Dihydropyridine receptor (DHPR)  -  Ryanodine receptor (Ryr)

Biological function
Excitation–contraction (EC) coupling is the translation of an action potential on the surface membrane of a muscle fibre into Ca2+ release from the internal sarcoplasmic reticulum (SR) Ca2+ store, to trigger muscle contraction. Two Ca2+ channels are important in this signal transmission: the dihydropyridine receptor (DHPR) and the ryanodine receptor (RyR). The DHPR spans the transverse tubular membrane, detects action potential depolarization and communicates the depolarization to the RyR Ca2+-release channel in the SR membrane. The mechanism of signalling between the two proteins differs between cardiac and skeletal muscle. In cardiac muscle, a depolarization-induced Ca2+ current through the DHPR initiates Ca2+-induced Ca2+ release from the SR. In skeletal muscle the surface Ca2+ current is not necessary for EC coupling. Instead, there is an interaction between the DHPR and RyR, requiring the cytoplasmic loop region between transmembrane repeats II and III of the skeletal DHPR a1 subunit (Glu666–Leu791). Residues Phe725–Pro742 of the skeletal II–III loop are essential for skeletal-type EC coupling in myocytes.

Structural evidence
The structure of peptide C was examined using NMR and CD. Peptide C has a random-coil structure and therefore adopts different conformations. The peptide may only occasionally achieve the structure necessary to bind to activation or inhibition sites or to activate or inhibit at one site. This means that the concentration of peptide C in its active conformation is in fact lower than that indicated by the total concentration of the peptide.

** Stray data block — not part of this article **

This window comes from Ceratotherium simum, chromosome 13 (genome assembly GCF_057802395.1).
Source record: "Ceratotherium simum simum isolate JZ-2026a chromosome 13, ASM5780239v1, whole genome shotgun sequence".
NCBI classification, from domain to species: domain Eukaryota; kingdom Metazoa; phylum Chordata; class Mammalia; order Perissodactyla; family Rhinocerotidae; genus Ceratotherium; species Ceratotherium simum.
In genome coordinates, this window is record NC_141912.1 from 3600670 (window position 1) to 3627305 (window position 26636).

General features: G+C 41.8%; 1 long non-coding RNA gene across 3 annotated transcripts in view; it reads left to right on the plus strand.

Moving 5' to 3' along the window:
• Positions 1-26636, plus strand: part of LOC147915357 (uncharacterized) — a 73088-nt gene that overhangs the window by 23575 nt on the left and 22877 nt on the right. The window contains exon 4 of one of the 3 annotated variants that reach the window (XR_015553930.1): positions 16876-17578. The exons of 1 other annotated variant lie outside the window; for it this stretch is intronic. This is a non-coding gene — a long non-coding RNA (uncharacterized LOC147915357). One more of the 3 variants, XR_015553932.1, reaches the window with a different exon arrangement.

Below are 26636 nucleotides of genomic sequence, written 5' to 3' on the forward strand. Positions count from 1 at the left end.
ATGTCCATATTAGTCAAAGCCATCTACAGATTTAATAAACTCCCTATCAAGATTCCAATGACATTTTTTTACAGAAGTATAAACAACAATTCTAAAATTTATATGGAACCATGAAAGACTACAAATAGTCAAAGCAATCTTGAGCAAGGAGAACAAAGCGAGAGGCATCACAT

Biochemical evidence
RyR activation occurs at 100 nm-10 μM DHPR concentration. Peptide C of II-III loop of DHPR (724-760) has moderate affinity for RyR: 0.1-150 μM. and induces two independent stochastic processes. It could either bind to separate activation/inhibition sites, or simply bind to the same site in different conformations, which results in opposite biological effects. Biological data support the first scenario. At least two regions of the II–III loop of the DHPR (peptide A and C) can bind to separate sites on the RyR and that there are functional interactions between these binding sites when the loop regions are bound.

The most compelling evidence that activation and inhibition by peptide C are independent processes is that in many instances either activation or inhibition was absent, i.e. a significant number of channels showed inhibition without preceding activation, while other channels activated by higher concentrations of peptide C did not show inhibition. The independence of activation or inhibition could have been due to the peptide either (a) binding to separate activation and inhibition sites or (b) binding to one site, sometimes in an activating conformation and at other times in an inhibiting conformation.

Mechanism category
competitive binding

The effects of peptide C indicate functional interactions between a part of the dihydropyridine receptor and the RyR. These interactions could reflect either dynamic changes that occur during excitation–contraction coupling or interactions between the proteins at rest.

Medical relevance
malignant hyperthermia